Few people today realize that in 1984 the “record” button on your VCR came within one vote of going the way of the eight-track player. In the early 1980s, Hollywood took Sony to court, arguing that its Betamax VCR would allow rampant piracy. In a 5-4 decision, the Supreme Court ruled for Sony. The court held that although the “record” feature could be used for copyright infringement, it could also be used for legitimate purposes. For example, a consumer might record a television program while she was at work and watch it when she got home in the evening. Because VCR’s had “substantial non-infringing uses,” the court held, Sony could not be held liable for the copyright infringement of its users.
In addition to enriching the lives of working soap opera fans everywhere, the case set a precedent that has been central to subsequent legal battles at the intersection of copyright and technology. On Tuesday, the Supreme Court will consider how the Betamax standard should be applied in the Internet age when it hears the case of MGM v. Grokster. The lead defendant in the case, Grokster, runs one of a new breed of peer-to-peer file sharing programs that the music and movie industries charge are abetting the widespread theft of their products.
Grokster and its co-defendants rose from the ashes of the 2001 Napster decision, which shut down the Napster file-sharing system for failing to control piracy on its networks. In its 2001 decision, the Ninth Circuit held that because Napster had a centralized index of songs available for download, it could and should make a good-faith effort to control piracy. Napster, acknowledging that the vast majority of file trading on its servers was illegal and that controlling piracy would be prohibitively expensive, shut down the original Napster service and has since reinvented itself as a legitimate music-download service.
The programmers who developed Grokster sought to avoid Napster’s fate by eliminating Napster’s Achilles Heel–the centralized file index. The Grokster network does not have centralized servers directing users to the files they want. Instead, each user’s computer contacts other computers on the network directly, transferring files without any direct involvement by Grokster’s servers. Grokster has argued that, because it has no knowledge of what files are traded and no ability to filter them, it cannot be held liable as Napster was for infringement.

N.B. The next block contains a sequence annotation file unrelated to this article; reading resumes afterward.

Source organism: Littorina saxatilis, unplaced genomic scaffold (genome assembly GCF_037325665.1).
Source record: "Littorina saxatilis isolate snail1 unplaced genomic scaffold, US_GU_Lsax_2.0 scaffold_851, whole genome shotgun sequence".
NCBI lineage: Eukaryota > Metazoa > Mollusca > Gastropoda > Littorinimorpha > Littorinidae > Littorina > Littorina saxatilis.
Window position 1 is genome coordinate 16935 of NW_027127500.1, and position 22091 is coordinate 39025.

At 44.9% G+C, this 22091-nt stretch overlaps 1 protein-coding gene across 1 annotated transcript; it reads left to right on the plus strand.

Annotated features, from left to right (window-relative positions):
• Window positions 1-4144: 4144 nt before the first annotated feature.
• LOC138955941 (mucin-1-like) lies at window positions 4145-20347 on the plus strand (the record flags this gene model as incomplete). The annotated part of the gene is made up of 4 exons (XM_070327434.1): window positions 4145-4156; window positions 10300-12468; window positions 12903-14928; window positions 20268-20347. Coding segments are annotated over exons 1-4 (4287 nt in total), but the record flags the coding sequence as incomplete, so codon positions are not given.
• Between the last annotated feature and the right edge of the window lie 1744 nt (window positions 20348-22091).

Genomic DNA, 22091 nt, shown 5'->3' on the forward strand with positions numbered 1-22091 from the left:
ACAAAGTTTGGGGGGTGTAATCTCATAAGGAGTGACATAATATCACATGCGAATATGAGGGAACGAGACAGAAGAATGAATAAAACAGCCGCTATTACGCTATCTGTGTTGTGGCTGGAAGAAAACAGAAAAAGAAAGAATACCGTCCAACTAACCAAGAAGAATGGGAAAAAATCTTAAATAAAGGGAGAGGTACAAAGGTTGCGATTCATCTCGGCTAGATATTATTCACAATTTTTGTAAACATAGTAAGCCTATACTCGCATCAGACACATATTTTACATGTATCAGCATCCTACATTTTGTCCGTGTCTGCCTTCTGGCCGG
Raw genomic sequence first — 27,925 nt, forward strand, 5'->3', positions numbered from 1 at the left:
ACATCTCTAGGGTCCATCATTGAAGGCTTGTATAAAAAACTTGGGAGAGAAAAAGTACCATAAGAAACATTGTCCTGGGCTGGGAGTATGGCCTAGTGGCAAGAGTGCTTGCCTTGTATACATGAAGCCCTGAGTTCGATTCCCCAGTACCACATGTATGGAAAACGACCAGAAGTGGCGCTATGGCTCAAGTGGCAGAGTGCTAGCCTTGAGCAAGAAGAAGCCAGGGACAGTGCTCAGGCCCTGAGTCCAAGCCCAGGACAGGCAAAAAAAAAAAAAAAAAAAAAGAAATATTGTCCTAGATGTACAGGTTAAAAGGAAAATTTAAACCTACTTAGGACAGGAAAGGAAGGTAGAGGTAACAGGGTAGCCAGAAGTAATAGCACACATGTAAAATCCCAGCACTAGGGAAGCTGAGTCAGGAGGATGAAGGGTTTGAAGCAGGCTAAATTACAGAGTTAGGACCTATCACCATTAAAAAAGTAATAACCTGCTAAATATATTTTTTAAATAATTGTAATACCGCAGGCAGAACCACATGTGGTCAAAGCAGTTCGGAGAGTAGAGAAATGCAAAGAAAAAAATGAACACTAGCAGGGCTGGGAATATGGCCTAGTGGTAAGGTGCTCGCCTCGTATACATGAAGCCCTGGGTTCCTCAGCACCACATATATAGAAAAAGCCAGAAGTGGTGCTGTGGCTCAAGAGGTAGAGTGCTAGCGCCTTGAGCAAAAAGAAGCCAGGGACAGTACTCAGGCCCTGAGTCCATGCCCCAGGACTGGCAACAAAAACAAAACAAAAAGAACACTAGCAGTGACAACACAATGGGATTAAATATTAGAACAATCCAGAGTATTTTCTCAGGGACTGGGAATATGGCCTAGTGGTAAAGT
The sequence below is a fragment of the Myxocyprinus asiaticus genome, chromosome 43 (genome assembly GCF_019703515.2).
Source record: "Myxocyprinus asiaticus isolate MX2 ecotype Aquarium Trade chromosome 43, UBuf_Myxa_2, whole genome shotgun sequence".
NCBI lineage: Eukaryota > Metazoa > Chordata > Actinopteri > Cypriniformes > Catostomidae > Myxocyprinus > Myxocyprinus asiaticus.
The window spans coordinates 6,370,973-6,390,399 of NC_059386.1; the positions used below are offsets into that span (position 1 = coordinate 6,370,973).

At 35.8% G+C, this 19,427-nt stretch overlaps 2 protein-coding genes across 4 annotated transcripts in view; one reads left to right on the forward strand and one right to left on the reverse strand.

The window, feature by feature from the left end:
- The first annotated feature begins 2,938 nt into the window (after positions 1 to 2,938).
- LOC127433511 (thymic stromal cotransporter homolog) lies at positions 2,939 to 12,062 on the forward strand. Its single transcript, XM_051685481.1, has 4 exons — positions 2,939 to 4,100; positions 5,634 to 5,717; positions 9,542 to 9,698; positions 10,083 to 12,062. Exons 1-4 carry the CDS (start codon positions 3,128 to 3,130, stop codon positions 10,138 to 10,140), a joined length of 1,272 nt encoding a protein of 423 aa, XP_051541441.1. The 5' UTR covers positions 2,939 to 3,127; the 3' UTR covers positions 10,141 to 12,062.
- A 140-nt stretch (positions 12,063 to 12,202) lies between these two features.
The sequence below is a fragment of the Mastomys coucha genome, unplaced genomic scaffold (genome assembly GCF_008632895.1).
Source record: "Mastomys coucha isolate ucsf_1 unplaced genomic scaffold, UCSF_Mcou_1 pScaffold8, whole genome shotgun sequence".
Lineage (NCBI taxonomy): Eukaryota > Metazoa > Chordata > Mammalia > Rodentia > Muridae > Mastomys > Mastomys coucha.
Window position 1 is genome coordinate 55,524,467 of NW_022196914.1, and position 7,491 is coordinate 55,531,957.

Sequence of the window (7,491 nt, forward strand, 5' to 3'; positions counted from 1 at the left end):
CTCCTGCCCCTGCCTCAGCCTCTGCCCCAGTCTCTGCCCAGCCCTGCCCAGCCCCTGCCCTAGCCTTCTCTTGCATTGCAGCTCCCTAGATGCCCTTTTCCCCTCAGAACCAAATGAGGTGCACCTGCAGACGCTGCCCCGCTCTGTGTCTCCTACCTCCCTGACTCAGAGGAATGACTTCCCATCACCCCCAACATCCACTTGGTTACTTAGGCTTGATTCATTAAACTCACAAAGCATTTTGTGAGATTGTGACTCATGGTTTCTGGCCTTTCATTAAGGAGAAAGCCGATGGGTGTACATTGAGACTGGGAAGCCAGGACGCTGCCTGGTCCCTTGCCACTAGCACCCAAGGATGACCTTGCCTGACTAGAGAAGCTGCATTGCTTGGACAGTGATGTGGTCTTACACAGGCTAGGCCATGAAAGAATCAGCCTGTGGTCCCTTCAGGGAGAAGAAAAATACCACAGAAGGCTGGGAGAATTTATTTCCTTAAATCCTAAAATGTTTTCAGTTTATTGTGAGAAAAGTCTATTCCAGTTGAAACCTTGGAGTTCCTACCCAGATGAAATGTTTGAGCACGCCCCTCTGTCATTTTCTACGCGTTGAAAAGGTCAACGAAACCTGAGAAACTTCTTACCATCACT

That’s a plausible argument, and last year, the Ninth Circuit bought it. The Supreme Court should not be so gullible. In accepting Grokster’s argument, the Ninth Circuit misapplied the “substantial non-infringing use” standard, giving too much credence to Grokster’s fatuous examples of non-infringing uses, and failing to appreciate that Grokster’s peer-to-peer “technology” is little more than a technological gimmick to evade liability for the copyright infringement of its users.
Indeed, “peer to peer technology” is something of a misnomer. In reality, the entire Internet operates on a “peer to peer” design. The TCP/IP protocols that form the plumbing of the Internet make no distinction between clients and servers. Every computer on the Internet can communicate with every other computer on an equal basis. There is, therefore, nothing especially innovative about developing a “peer to peer” application.
It’s also important to note that in the Betamax decision, the court considered whether the “record” function of the VCR–not the VCR as a whole product–had “substantial non-infringing uses.” When applying that standard to Grokster, then, the courts must look not at the program as a whole, but at the specific features that distinguish it from other file-distribution systems. If Grokster’s “no server” architecture makes it more efficient or offers more features than Napster’s server-based approach, then Grokster can cite the Betamax precedent in its defense. However, if the clear purpose of its architecture is to evade liability for the copyright infringement that it expects to occur on its networks, it’s hard to claim with a straight face that its architecture has “substantial non-infringing uses.”
The sophistry of Grokster’s position can be seen by comparing the Grokster program to BitTorrent, another peer-to-peer file-sharing program. BitTorrent, like Napster and Grokster, allows users to swap files among themselves. But unlike Napster and Grokster, BitTorrent administrators decide which files are traded over their networks. There are thousands of BitTorrent communities on the Internet, each with different policies concerning the files they will distribute. Unlike Grokster, many BitTorrent communities deal only in legitimate files. And unlike Grokster, if copyrighted files are found on a BitTorrent network, copyright holders can ask the network’s administrator to remove the files.
The BitTorrent technology offers virtually the same functionality as Grokster. Running a BitTorrent service requires very little bandwidth and there are BitTorrent communities that allow anyone to upload and download any files they like. Indeed, it is hard to think of a “substantial non-infringing use” of Grokster that is not also available on a BitTorrent network. About all that distinguishes Grokster from BitTorrent (aside from its tendency to be bundled with spyware) is that it was deliberately designed to make piracy difficult to police.
Grokster argues that a ruling against it will stifle innovation, but Grokster’s “innovation” appears to consist solely in finding novel ways to evade copyright law. The Supreme Court should not be taken in by such gimmicks.
Tim Lee is science and technology editor of Brainwash and a staff writer at the Cato Institute. His website is binarybits.org.